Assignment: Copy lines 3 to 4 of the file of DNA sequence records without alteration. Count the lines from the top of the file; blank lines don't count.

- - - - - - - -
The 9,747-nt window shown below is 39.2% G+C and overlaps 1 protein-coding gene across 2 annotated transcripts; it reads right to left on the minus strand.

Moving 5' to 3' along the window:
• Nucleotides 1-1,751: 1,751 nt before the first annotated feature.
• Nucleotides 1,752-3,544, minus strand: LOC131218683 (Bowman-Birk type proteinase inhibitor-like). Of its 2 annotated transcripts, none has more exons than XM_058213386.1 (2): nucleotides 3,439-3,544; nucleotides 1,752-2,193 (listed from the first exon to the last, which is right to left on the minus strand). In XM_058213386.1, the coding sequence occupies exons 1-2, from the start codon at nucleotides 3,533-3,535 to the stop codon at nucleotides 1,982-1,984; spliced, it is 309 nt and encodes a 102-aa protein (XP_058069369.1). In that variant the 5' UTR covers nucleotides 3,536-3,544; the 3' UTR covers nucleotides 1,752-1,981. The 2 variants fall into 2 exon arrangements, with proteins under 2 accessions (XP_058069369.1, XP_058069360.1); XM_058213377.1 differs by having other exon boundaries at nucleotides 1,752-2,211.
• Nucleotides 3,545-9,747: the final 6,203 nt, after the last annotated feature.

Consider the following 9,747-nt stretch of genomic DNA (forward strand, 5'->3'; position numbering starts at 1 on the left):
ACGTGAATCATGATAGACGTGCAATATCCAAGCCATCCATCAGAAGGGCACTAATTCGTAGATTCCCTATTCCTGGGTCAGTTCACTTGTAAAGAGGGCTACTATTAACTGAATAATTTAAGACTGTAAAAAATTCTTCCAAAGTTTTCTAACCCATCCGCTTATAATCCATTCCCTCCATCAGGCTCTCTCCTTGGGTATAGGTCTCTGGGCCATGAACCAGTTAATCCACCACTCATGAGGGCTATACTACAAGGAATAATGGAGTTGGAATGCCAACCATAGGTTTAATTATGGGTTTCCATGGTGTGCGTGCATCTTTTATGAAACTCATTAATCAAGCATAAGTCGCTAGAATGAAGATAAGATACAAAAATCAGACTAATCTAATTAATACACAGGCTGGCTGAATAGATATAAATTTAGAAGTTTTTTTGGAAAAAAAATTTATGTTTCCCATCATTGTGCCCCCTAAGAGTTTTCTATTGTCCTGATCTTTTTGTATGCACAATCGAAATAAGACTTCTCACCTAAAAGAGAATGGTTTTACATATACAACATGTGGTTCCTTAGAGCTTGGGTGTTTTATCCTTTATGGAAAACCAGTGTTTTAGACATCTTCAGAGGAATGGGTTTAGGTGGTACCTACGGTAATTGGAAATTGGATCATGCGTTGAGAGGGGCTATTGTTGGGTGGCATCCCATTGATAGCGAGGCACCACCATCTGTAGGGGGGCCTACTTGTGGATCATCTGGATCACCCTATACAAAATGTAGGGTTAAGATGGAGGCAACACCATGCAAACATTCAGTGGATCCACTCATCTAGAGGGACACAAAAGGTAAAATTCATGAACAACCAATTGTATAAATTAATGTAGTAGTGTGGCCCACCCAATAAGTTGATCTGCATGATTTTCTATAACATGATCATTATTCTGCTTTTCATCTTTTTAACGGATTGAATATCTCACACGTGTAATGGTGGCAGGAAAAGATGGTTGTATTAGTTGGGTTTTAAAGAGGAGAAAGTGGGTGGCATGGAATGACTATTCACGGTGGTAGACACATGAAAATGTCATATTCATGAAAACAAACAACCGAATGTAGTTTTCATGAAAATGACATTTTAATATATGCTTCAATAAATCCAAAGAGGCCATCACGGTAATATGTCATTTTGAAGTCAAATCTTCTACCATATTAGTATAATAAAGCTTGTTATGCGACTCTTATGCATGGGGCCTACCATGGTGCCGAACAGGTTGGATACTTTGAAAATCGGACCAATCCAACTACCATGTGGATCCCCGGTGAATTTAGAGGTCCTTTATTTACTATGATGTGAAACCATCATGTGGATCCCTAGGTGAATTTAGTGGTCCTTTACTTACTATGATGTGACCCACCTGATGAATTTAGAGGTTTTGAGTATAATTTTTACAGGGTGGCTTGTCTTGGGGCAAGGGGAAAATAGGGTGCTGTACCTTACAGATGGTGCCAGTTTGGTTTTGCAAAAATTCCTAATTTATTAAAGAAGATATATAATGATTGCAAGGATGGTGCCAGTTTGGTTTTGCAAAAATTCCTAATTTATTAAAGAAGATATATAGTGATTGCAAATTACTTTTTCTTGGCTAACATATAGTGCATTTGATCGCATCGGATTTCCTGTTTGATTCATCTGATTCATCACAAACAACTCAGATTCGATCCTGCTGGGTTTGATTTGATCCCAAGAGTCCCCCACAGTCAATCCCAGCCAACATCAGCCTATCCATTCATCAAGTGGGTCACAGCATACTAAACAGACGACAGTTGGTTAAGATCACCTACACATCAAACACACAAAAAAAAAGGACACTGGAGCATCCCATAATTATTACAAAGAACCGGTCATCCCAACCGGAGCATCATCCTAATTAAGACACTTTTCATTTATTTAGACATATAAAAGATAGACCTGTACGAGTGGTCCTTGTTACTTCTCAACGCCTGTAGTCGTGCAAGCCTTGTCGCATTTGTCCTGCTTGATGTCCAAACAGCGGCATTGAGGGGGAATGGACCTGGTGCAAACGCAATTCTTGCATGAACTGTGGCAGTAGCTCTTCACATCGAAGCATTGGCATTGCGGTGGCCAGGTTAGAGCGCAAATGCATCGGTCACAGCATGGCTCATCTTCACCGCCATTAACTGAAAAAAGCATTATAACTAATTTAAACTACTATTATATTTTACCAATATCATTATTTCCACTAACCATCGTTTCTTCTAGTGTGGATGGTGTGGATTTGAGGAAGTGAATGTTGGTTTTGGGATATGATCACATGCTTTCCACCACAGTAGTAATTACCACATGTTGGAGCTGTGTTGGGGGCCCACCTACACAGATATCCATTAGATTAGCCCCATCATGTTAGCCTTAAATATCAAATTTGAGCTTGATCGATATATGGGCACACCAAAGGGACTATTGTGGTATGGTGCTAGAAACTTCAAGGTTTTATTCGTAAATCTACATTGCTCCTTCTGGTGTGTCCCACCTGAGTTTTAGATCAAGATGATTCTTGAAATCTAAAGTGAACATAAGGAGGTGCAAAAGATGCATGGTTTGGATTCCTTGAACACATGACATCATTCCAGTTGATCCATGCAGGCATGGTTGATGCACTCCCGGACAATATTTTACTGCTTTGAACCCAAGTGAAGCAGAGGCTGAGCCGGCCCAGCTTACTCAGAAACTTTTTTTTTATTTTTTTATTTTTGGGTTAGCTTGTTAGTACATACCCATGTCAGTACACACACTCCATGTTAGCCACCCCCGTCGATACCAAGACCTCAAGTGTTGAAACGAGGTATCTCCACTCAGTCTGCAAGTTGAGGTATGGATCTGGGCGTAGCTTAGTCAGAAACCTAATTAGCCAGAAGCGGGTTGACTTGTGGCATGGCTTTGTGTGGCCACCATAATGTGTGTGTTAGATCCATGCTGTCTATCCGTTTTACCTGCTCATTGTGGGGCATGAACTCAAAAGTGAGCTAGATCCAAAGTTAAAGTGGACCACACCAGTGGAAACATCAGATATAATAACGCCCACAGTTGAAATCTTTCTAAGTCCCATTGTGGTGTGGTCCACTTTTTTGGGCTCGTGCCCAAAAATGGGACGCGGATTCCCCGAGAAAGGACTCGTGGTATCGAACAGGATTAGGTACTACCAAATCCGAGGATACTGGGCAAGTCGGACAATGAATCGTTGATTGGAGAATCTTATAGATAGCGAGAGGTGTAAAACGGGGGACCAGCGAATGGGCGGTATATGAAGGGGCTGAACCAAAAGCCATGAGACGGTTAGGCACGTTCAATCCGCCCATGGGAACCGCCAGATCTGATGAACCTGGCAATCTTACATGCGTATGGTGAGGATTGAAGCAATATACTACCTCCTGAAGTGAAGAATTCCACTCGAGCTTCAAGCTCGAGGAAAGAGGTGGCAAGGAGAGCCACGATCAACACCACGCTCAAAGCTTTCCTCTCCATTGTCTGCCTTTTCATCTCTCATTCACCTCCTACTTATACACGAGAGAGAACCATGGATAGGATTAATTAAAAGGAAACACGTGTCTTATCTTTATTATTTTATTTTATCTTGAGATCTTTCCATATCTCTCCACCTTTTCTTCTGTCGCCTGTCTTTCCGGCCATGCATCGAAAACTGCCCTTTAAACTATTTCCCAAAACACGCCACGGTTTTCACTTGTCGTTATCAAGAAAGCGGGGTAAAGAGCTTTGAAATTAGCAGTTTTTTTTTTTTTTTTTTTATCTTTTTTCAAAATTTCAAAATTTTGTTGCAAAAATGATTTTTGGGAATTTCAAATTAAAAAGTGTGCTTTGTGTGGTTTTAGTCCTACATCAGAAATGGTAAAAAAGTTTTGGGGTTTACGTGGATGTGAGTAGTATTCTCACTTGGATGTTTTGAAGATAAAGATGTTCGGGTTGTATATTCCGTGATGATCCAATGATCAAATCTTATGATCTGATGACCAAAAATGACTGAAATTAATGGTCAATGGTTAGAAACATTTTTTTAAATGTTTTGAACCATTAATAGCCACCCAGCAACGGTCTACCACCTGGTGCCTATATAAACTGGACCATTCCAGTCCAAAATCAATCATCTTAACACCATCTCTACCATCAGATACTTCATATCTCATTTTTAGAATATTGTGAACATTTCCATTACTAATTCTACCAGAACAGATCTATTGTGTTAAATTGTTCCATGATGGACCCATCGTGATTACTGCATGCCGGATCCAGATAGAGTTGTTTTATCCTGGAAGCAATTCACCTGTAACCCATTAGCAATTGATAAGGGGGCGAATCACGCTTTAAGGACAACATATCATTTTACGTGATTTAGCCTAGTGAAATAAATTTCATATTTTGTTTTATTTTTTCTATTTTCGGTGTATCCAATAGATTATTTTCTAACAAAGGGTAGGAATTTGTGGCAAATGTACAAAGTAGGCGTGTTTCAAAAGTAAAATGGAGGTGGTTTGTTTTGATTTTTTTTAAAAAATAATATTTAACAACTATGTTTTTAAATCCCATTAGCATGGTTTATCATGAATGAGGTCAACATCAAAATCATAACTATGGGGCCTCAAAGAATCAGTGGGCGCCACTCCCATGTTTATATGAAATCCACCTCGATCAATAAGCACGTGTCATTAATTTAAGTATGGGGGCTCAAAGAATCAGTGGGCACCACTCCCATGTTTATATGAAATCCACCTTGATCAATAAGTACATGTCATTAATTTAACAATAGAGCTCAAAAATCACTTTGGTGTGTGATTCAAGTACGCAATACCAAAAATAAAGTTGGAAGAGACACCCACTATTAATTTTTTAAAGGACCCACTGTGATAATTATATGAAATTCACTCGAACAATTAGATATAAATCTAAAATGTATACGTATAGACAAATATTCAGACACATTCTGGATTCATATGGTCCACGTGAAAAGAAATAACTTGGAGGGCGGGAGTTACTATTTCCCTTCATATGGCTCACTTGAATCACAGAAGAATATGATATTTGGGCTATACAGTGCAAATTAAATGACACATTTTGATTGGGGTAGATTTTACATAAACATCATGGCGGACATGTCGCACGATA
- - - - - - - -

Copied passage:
• Nucleotides 1-1,751: 1,751 nt before the first annotated feature.
• Nucleotides 1,752-3,544, minus strand: LOC131218683 (Bowman-Birk type proteinase inhibitor-like). Of its 2 annotated transcripts, none has more exons than XM_058213386.1 (2): nucleotides 3,439-3,544; nucleotides 1,752-2,193 (listed from the first exon to the last, which is right to left on the minus strand). In XM_058213386.1, the coding sequence occupies exons 1-2, from the start codon at nucleotides 3,533-3,535 to the stop codon at nucleotides 1,982-1,984; spliced, it is 309 nt and encodes a 102-aa protein (XP_058069369.1). In that variant the 5' UTR covers nucleotides 3,536-3,544; the 3' UTR covers nucleotides 1,752-1,981. The 2 variants fall into 2 exon arrangements, with proteins under 2 accessions (XP_058069369.1, XP_058069360.1); XM_058213377.1 differs by having other exon boundaries at nucleotides 1,752-2,211.